Brady v. Maryland, Attorney Discipline, and Materiality: Failed Investigations, Long-Chain Evidence, and Beyond
In Brady v. Maryland, the Supreme Court set the basic outlines of what has become known as the “Brady doctrine.” The government, according to this principle, has a general duty to disclose information in its possession that is favorable to the defense. The concept, at least in its rough outlines, is largely noncontroversial. In other words, almost everyone would agree that the government has such a duty. The application of the Brady doctrine, however, is both controversial and dependent on perceptions and prejudices of the individual interpreter.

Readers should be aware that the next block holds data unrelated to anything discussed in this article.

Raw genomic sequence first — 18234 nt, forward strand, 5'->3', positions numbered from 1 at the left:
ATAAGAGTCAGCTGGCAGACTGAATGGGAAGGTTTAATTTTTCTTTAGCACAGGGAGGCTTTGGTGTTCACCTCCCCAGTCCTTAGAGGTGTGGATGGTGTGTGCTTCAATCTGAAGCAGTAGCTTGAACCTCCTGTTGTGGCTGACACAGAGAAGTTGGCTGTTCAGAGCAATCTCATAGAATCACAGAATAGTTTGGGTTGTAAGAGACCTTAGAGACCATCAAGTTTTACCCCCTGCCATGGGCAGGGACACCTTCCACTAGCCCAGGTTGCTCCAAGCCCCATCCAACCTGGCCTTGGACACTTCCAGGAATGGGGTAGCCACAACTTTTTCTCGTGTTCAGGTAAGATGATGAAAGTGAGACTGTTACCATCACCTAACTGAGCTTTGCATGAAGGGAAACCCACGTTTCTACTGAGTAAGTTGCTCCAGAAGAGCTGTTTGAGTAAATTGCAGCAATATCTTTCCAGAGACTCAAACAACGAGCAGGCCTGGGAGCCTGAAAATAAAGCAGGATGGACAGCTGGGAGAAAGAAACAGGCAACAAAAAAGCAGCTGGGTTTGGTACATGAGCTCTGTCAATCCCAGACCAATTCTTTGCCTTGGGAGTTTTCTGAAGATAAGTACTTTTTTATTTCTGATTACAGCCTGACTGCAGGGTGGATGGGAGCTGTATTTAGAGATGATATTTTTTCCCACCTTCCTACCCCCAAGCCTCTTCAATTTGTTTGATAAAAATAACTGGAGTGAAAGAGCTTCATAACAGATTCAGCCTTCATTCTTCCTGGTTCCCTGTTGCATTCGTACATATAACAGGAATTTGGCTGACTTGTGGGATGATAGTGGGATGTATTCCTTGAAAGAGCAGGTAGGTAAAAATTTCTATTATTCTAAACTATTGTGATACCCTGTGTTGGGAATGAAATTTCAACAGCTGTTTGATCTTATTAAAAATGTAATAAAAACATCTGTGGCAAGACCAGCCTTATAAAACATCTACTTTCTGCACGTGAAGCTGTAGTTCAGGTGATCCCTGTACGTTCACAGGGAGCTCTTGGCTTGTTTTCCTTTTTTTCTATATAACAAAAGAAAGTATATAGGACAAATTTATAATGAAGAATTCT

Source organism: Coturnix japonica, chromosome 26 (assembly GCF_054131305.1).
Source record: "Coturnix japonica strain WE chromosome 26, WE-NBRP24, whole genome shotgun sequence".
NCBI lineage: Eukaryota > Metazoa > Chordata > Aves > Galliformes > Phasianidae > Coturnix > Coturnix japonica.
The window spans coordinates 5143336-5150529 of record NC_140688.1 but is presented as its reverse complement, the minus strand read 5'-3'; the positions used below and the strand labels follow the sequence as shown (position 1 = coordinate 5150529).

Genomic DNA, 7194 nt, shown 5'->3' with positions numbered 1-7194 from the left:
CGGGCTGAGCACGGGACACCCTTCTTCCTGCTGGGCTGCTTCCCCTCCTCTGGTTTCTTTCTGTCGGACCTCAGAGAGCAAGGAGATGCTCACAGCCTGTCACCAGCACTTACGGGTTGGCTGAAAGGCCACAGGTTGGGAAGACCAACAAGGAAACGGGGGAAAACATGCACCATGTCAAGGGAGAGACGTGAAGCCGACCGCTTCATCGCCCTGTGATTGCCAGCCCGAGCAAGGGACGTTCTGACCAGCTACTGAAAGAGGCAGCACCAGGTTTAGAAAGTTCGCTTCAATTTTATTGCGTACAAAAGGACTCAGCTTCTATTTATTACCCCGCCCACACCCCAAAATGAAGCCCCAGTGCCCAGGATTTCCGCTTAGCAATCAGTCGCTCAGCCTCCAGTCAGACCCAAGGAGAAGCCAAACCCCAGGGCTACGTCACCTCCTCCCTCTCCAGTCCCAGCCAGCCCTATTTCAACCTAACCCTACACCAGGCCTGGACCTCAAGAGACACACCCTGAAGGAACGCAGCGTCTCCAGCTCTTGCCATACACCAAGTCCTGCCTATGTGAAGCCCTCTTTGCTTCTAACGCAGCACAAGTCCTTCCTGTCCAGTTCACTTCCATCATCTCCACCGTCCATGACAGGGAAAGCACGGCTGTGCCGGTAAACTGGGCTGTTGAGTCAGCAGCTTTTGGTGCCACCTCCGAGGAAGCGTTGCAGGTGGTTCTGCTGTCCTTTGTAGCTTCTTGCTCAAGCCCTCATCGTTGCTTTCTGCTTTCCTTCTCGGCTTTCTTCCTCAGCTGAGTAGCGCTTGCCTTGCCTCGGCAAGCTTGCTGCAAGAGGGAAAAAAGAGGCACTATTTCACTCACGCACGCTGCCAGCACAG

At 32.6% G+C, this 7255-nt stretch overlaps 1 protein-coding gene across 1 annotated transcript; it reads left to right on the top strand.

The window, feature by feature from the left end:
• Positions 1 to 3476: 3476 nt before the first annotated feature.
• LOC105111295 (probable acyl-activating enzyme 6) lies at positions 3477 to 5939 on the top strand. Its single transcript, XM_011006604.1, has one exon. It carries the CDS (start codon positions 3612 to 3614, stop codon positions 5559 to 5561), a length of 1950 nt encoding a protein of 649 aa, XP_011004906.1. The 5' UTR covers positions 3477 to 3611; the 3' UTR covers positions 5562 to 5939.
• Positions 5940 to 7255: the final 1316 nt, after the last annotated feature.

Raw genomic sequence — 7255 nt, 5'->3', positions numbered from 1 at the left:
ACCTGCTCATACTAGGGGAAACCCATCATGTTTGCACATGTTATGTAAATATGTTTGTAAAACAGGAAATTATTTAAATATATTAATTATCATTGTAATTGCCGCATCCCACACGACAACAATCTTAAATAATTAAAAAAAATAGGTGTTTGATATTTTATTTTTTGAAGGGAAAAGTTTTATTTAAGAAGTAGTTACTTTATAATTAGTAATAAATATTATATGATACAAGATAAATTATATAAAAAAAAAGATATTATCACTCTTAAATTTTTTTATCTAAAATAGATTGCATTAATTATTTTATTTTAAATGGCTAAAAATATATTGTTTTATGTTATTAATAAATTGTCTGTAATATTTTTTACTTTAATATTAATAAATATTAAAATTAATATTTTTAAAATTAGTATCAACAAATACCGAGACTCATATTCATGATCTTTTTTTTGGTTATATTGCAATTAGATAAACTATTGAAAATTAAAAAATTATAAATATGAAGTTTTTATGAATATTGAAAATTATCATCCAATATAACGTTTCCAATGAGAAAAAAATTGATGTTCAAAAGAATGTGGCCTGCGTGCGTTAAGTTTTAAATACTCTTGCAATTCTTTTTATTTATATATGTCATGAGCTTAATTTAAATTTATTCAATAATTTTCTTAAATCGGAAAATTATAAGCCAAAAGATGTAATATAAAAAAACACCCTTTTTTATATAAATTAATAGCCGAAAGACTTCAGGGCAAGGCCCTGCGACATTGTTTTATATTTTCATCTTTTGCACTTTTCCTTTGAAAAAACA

A requirement of what the Court has called “materiality” is at the heart of the doctrine. But the significance of this requirement is different from the meaning of materiality in other contexts. Loosely, materiality as an element of a Brady violation is intended to correspond to a kind of importance. The idea is that information not at all likely to affect the outcome at trial is not the kind of information with which Brady is concerned. Just as the Brady doctrine is intuitively appealing, so is the materiality requirement because information that is unimportant does not seem an appropriate subject of a constitutional mandate.